Wednesday, 7 October 2009

2010 World Monuments Watch: the 93 most endangered heritage sites in the world

by Kathryn Hadley

The 2010 World Monuments Watch was announced this morning, October 7th, in London by World Monuments Fund Britain. The Watch is a list of endangered heritage sites worldwide which is compiled every two years. Sites can be nominated by anyone from individual citizens to conservation professionals. Nominations are then considered by a panel of experts who decide on the final list. Since the programme’s inception, more than 630 sites in 125 countries and territories have been included on the eight Watches.

The 2010 Watch includes 93 sites worldwide, from Afghanistan, to Uganda, Bhutan, Bolivia, the United States, Belgium and Ireland. The oldest monument on the list is 10,000 BC art in a Wonderwerk Cave in South Africa; the most recent is the Atlanta-Fulton Central Public Library in Atlanta, Georgia, built in the 1970s. Six sites from the British Isles also feature on the 2010 Watch list.

British sites include a group of five graveyards in Edinburgh - Greyfriars Kirkyard, Canongate Kirkyard, St. Cuthberts Kirkyard, Old Calton Burial Ground and New Calton Burial Ground – where Adam Smith and David Hume are notably buried. Dr Jonathan Foyle, Chief Executive of World Monuments Fund Britain, described the sites, this morning, as a ‘repository of the Scottish Enlightenment’, which risks being lost forever if the headstones are left to rot.

Second on the list is Carlisle Memorial Methodist Church in Belfast designed in the Gothic Revival style by the architect W. H. Lynn and completed in 1875, when it was home to one of the largest Methodist congregations in Belfast. The four other sites include the Tecton buildings at Dudley Zoo constructed between 1935 and 1937; St John the Evangelist Parish Church in Shobdon, Herefordshire, an example of the mid 18th-century Rococo Gothic style; Russborough in County Wicklow in Ireland, a demesne designed for the First Earl of Milltown in the 1740s; and Sheerness Dockyard on the Isle of Sheppey. The dockyard, as it exists today, was built in 1815; however, its history dates back to Roman times and it continues to be used as a commercial port today.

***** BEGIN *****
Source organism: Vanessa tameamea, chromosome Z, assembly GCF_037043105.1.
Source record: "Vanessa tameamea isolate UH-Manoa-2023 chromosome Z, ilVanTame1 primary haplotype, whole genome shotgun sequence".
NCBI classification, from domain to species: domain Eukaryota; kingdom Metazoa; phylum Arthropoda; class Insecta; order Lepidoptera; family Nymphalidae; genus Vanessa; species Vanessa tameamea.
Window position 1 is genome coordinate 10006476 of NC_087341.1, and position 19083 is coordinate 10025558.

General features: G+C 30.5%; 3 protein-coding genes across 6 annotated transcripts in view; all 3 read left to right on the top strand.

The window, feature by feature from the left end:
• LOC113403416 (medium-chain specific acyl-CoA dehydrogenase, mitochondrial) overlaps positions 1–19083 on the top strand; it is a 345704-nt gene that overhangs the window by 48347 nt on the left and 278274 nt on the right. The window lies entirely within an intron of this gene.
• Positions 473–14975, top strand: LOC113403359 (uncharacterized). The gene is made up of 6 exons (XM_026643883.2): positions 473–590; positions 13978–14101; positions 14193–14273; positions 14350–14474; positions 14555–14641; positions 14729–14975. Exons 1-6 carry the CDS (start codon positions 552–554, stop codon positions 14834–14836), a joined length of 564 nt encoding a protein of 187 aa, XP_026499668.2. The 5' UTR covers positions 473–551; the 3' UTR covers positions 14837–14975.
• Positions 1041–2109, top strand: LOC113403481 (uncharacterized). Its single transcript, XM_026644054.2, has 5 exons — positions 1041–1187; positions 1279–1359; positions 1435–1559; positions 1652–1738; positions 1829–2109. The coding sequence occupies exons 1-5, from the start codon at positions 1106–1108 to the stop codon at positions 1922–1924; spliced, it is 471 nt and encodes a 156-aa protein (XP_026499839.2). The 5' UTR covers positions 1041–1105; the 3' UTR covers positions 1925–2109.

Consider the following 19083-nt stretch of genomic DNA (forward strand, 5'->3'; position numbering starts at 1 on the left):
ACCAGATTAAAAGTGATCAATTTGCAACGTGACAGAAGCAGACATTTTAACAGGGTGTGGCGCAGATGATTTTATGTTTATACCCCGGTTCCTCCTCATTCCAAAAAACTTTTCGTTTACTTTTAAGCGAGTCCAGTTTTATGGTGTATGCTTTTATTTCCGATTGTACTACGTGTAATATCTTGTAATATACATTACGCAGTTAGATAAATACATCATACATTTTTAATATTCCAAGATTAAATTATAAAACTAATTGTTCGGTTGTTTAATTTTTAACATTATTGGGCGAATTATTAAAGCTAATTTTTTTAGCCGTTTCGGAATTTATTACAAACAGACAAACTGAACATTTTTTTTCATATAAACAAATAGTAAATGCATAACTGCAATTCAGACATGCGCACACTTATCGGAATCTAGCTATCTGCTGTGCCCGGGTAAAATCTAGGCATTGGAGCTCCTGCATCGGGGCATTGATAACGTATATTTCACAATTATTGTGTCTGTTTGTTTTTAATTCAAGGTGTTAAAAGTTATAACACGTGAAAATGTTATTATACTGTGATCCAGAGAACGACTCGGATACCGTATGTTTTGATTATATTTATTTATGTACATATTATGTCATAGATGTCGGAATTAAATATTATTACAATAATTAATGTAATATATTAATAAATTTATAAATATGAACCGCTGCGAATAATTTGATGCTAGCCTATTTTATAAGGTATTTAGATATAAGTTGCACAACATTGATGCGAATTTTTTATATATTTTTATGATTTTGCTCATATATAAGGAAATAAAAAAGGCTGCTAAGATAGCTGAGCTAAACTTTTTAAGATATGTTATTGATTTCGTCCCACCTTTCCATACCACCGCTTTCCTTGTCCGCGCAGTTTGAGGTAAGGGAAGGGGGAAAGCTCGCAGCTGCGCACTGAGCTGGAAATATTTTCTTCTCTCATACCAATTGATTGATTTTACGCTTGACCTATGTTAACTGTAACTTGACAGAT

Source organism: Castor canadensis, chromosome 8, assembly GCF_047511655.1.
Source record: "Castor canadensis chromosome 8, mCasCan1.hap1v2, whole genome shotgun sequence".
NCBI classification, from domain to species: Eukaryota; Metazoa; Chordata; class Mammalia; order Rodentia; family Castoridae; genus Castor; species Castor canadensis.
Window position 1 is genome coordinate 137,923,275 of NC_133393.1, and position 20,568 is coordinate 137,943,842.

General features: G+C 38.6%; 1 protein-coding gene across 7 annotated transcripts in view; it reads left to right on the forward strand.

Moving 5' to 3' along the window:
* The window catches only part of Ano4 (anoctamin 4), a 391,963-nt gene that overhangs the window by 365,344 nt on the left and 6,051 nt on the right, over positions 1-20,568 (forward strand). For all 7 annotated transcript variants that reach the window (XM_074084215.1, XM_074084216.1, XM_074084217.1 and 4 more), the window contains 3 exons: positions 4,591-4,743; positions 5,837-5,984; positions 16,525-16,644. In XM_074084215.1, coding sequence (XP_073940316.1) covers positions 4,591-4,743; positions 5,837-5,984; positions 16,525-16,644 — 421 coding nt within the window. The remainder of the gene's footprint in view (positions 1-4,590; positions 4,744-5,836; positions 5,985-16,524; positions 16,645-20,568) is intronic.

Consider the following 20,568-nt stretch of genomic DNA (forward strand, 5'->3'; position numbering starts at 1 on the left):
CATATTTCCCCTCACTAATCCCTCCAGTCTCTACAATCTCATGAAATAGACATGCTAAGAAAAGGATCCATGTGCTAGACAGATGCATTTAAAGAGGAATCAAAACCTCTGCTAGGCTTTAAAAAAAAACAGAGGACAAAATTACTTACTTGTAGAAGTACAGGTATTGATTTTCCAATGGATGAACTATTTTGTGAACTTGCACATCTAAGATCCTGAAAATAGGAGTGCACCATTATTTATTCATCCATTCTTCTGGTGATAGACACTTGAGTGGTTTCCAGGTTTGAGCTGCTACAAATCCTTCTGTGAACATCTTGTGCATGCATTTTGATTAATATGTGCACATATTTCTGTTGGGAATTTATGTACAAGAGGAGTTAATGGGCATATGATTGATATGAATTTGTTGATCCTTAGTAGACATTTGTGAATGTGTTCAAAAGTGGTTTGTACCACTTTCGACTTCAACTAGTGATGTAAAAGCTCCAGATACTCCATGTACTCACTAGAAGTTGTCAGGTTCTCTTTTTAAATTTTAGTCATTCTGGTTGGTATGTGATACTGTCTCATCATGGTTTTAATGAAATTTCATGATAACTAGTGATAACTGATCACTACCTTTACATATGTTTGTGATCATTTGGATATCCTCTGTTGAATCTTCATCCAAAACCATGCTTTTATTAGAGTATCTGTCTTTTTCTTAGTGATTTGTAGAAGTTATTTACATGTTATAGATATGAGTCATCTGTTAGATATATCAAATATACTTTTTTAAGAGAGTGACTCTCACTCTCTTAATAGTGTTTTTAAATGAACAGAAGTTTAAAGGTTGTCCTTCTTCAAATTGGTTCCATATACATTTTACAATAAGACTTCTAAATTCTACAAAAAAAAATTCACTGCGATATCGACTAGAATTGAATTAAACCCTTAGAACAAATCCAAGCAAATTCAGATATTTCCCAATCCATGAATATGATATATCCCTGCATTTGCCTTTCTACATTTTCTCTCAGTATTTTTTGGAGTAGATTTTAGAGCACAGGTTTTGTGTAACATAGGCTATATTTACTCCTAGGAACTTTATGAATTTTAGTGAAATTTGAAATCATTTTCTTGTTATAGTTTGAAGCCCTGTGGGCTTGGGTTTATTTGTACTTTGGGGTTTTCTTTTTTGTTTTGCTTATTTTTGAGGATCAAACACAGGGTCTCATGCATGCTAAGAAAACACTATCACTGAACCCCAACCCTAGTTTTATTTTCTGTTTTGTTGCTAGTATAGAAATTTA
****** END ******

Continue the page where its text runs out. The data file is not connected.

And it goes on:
As each of the sites worldwide on the 2010 Watch, the story of the Sheerness Dockyard is truly fascinating and deserves to be preserved.

In a 1998 article, Paul Wilkinson uncovers some fascinating links between the North Kent coast and a literary epic in Beowulf: New Light on the Dark Ages

Sheerness Dockyard

More pictures of some of the other sites worldwide are available on the website of the BBC.

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